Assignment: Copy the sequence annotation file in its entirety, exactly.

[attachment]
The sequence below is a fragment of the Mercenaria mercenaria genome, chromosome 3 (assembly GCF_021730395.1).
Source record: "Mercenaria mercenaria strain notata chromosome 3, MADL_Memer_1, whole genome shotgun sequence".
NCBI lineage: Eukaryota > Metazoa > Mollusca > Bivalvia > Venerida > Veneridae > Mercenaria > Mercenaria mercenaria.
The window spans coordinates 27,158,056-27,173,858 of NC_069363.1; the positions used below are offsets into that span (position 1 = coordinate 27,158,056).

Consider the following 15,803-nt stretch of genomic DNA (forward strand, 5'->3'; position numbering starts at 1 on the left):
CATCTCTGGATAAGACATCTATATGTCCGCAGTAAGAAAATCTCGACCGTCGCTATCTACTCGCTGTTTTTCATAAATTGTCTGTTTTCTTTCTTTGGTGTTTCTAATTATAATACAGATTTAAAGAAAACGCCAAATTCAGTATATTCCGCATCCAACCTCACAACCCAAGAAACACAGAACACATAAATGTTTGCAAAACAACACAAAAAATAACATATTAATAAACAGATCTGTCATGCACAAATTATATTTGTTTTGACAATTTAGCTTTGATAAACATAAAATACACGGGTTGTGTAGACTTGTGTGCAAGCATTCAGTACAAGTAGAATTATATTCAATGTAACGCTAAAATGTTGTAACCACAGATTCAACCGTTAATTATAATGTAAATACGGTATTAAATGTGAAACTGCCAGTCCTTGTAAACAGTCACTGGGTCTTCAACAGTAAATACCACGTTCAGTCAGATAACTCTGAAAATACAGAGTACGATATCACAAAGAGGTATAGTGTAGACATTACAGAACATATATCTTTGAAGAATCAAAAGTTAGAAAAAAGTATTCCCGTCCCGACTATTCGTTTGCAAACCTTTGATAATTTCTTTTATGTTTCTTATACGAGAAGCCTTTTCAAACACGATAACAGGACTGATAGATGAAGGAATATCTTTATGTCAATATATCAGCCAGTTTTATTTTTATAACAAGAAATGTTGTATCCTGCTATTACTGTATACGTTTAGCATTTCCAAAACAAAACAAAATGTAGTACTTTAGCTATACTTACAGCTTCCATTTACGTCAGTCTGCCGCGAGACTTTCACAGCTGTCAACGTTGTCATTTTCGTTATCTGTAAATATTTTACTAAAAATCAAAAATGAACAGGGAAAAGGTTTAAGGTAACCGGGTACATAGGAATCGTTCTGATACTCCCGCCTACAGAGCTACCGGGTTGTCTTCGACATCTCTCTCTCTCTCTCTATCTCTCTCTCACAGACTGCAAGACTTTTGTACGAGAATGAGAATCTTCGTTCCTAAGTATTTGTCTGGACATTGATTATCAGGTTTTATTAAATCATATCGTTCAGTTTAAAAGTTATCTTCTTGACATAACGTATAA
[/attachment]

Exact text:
The sequence below is a fragment of the Mercenaria mercenaria genome, chromosome 3 (assembly GCF_021730395.1).
Source record: "Mercenaria mercenaria strain notata chromosome 3, MADL_Memer_1, whole genome shotgun sequence".
NCBI lineage: Eukaryota > Metazoa > Mollusca > Bivalvia > Venerida > Veneridae > Mercenaria > Mercenaria mercenaria.
The window spans coordinates 27,158,056-27,173,858 of NC_069363.1; the positions used below are offsets into that span (position 1 = coordinate 27,158,056).

Consider the following 15,803-nt stretch of genomic DNA (forward strand, 5'->3'; position numbering starts at 1 on the left):
CATCTCTGGATAAGACATCTATATGTCCGCAGTAAGAAAATCTCGACCGTCGCTATCTACTCGCTGTTTTTCATAAATTGTCTGTTTTCTTTCTTTGGTGTTTCTAATTATAATACAGATTTAAAGAAAACGCCAAATTCAGTATATTCCGCATCCAACCTCACAACCCAAGAAACACAGAACACATAAATGTTTGCAAAACAACACAAAAAATAACATATTAATAAACAGATCTGTCATGCACAAATTATATTTGTTTTGACAATTTAGCTTTGATAAACATAAAATACACGGGTTGTGTAGACTTGTGTGCAAGCATTCAGTACAAGTAGAATTATATTCAATGTAACGCTAAAATGTTGTAACCACAGATTCAACCGTTAATTATAATGTAAATACGGTATTAAATGTGAAACTGCCAGTCCTTGTAAACAGTCACTGGGTCTTCAACAGTAAATACCACGTTCAGTCAGATAACTCTGAAAATACAGAGTACGATATCACAAAGAGGTATAGTGTAGACATTACAGAACATATATCTTTGAAGAATCAAAAGTTAGAAAAAAGTATTCCCGTCCCGACTATTCGTTTGCAAACCTTTGATAATTTCTTTTATGTTTCTTATACGAGAAGCCTTTTCAAACACGATAACAGGACTGATAGATGAAGGAATATCTTTATGTCAATATATCAGCCAGTTTTATTTTTATAACAAGAAATGTTGTATCCTGCTATTACTGTATACGTTTAGCATTTCCAAAACAAAACAAAATGTAGTACTTTAGCTATACTTACAGCTTCCATTTACGTCAGTCTGCCGCGAGACTTTCACAGCTGTCAACGTTGTCATTTTCGTTATCTGTAAATATTTTACTAAAAATCAAAAATGAACAGGGAAAAGGTTTAAGGTAACCGGGTACATAGGAATCGTTCTGATACTCCCGCCTACAGAGCTACCGGGTTGTCTTCGACATCTCTCTCTCTCTCTCTATCTCTCTCTCACAGACTGCAAGACTTTTGTACGAGAATGAGAATCTTCGTTCCTAAGTATTTGTCTGGACATTGATTATCAGGTTTTATTAAATCATATCGTTCAGTTTAAAAGTTATCTTCTTGACATAACGTATAA